However, I don’t recommend using this IR style (aka sea of nodes) because:
- The original CFG and the original ordering of operations contains useful data. You want an IR that preserves that at least up to the point where some pass proves that a better order exists.
- Lots of optimizations can be made cheaper to run by using basic blocks, so it’s good to have an IR in which control flow nodes are basic blocks. Load elimination is an example.
- IRs need to be intuitive to the people who work on the compiler. Sea of nodes is more challenging to think about than SSA over CFG.
- There does not exist a program transform or analysis that is uniquely enabled by sea of nodes. Those program transforms that are made easier by sea of nodes are pretty easy to write in SSA over CFG as well.
I worked on V8 for awhile, which uses a sea of nodes representation. This point really resonates with me. I and many of my teammates never completely developed an intuition for the different edges in the graph. There was a lot of trial and error involved.
I remember reading this paper and thinking "wow! this is the solution to all the problems I never knew I had." The generality and simplicity of a single graph that does everything is appealing. But in practice, I think you'd most often be better with SSA over CFG.
Take a look at mlir. It's a very novel and powerful abstraction that can be used and applied in very creative ways to solve problems that require translation from source syntax to some target(s) (machine, api, a mix).
tensorflow is the biggest user of mlir so far. The project recently moved to llvm repo to be used by other llvm sub projects and because it's the natural place for it to live.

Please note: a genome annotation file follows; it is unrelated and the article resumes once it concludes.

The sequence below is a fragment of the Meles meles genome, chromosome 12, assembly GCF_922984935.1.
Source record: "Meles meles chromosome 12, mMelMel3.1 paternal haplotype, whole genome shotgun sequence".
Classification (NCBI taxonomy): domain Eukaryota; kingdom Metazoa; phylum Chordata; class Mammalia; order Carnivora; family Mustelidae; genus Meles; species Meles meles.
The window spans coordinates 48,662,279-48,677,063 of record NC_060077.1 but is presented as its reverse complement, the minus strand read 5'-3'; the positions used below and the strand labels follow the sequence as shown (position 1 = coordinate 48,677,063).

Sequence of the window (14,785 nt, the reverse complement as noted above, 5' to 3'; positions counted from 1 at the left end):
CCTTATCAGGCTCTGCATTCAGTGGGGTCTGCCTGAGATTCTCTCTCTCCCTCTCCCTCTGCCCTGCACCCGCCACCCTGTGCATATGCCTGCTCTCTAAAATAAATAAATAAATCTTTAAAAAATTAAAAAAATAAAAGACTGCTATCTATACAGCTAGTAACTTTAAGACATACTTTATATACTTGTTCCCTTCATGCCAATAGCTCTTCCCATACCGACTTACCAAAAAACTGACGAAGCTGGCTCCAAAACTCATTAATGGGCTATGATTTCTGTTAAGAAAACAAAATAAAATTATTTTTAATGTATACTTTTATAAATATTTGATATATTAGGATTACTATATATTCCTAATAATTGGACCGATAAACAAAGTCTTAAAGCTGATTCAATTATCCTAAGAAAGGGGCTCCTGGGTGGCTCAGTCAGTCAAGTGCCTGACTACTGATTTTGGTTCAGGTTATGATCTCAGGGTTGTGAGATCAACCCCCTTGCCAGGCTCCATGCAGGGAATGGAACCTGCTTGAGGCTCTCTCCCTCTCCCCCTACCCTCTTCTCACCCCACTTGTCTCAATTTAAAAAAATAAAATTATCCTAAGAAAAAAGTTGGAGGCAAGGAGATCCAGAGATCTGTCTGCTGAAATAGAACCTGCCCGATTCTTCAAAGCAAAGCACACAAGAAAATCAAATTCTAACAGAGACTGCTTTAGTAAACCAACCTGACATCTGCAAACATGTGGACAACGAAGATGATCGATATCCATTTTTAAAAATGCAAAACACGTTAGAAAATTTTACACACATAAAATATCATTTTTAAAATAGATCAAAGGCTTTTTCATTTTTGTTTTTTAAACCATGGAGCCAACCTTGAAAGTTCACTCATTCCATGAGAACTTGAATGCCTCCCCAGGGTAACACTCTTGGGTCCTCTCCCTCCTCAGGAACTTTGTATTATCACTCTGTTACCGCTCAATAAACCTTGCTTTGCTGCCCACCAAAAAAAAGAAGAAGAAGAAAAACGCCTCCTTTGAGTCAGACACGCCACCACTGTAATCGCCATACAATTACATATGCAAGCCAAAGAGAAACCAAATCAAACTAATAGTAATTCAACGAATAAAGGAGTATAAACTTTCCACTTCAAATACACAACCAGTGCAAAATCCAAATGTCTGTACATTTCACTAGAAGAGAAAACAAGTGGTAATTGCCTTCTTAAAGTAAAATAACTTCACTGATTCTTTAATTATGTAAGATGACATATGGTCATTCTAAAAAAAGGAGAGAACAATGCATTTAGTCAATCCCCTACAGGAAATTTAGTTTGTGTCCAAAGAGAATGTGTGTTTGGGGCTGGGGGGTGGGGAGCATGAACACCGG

for example, c/c++ -> mlir -> llvm ir can allow many optimizations that cannot be possibly done at llvm ir level given that it would have lost a lot of context from its original source(the language syntax).
The whole thing about using it for C++ optimizations... I’ll believe it when I see a statistically significant speedup. Until then it’s vapor.
As for c/c++ specifically, you can optimize much better and safer if you have 1 or more intermediate dialects prior to llvm's IR. You don't need to believe it. This is compiler 101.
I’m saying that MLIR is unproven for that purpose outside of the ML space.
It does not take 10 years to implement an SSA compiler with LICM, SCEV, and good register allocation. (No idea why you'd want Professional Employer Organizations as part of your RA, but that's just me.) For example, WebKit's B3 compiler took 4 months to write. It's not hard to write it if you know what to write. Hence the need for a good book. Maybe the reason why you think it takes ten years and Professional Employer Organizations is that you never read a good book on the subject!
I learned by interning on a team that knew how to do it right and learning from them and then learning more by word of mouth - asking folks who architected compilers how/why they did things.
They're a (relatively) central point for this kind of metadata.
> You may be in a position to push on that idea though!
Ah, unfortunately probably not, I'm very much on the receiving end of the data.
> Papers are always so careful to point to grant info (when applicable),
There's a lot here - surprisingly common for this not to be the case! Funders definitely want this though.
Very few papers keep getting cited and talked about so long after publication!